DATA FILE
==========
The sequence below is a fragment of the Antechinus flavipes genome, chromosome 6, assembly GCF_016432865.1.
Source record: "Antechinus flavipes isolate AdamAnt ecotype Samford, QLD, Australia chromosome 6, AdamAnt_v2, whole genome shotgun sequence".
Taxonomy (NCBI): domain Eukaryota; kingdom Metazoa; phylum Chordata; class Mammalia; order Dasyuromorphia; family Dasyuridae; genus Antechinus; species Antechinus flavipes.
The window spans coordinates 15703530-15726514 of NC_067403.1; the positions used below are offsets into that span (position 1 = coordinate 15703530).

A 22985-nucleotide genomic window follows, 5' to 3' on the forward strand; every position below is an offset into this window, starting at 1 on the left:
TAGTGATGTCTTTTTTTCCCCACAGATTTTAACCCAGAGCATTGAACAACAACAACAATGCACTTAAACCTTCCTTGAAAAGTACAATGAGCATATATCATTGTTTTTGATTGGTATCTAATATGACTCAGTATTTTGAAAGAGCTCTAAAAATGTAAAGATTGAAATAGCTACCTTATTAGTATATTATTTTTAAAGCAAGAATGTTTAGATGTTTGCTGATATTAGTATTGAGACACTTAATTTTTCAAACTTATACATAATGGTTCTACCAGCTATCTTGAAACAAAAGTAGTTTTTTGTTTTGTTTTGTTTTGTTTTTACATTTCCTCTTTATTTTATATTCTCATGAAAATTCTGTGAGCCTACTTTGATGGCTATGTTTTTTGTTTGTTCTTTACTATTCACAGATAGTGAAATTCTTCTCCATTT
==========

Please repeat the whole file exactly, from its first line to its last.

The sequence below is a fragment of the Antechinus flavipes genome, chromosome 6, assembly GCF_016432865.1.
Source record: "Antechinus flavipes isolate AdamAnt ecotype Samford, QLD, Australia chromosome 6, AdamAnt_v2, whole genome shotgun sequence".
Taxonomy (NCBI): domain Eukaryota; kingdom Metazoa; phylum Chordata; class Mammalia; order Dasyuromorphia; family Dasyuridae; genus Antechinus; species Antechinus flavipes.
The window spans coordinates 15703530-15726514 of NC_067403.1; the positions used below are offsets into that span (position 1 = coordinate 15703530).

A 22985-nucleotide genomic window follows, 5' to 3' on the forward strand; every position below is an offset into this window, starting at 1 on the left:
TAGTGATGTCTTTTTTTCCCCACAGATTTTAACCCAGAGCATTGAACAACAACAACAATGCACTTAAACCTTCCTTGAAAAGTACAATGAGCATATATCATTGTTTTTGATTGGTATCTAATATGACTCAGTATTTTGAAAGAGCTCTAAAAATGTAAAGATTGAAATAGCTACCTTATTAGTATATTATTTTTAAAGCAAGAATGTTTAGATGTTTGCTGATATTAGTATTGAGACACTTAATTTTTCAAACTTATACATAATGGTTCTACCAGCTATCTTGAAACAAAAGTAGTTTTTTGTTTTGTTTTGTTTTGTTTTTACATTTCCTCTTTATTTTATATTCTCATGAAAATTCTGTGAGCCTACTTTGATGGCTATGTTTTTTGTTTGTTCTTTACTATTCACAGATAGTGAAATTCTTCTCCATTT